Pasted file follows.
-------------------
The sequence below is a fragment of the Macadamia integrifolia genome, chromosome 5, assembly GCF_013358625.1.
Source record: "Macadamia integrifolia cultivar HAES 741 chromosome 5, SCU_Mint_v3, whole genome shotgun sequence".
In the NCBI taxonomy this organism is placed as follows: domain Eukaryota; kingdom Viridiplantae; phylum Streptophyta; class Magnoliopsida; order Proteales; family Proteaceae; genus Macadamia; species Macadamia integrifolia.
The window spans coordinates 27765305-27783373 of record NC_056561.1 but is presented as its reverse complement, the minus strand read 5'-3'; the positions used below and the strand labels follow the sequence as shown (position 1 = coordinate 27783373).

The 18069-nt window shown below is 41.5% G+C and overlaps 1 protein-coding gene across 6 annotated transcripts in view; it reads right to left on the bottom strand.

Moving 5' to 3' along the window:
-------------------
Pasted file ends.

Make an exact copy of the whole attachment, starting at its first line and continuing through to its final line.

The sequence below is a fragment of the Macadamia integrifolia genome, chromosome 5, assembly GCF_013358625.1.
Source record: "Macadamia integrifolia cultivar HAES 741 chromosome 5, SCU_Mint_v3, whole genome shotgun sequence".
In the NCBI taxonomy this organism is placed as follows: domain Eukaryota; kingdom Viridiplantae; phylum Streptophyta; class Magnoliopsida; order Proteales; family Proteaceae; genus Macadamia; species Macadamia integrifolia.
The window spans coordinates 27765305-27783373 of record NC_056561.1 but is presented as its reverse complement, the minus strand read 5'-3'; the positions used below and the strand labels follow the sequence as shown (position 1 = coordinate 27783373).

The 18069-nt window shown below is 41.5% G+C and overlaps 1 protein-coding gene across 6 annotated transcripts in view; it reads right to left on the bottom strand.

Moving 5' to 3' along the window: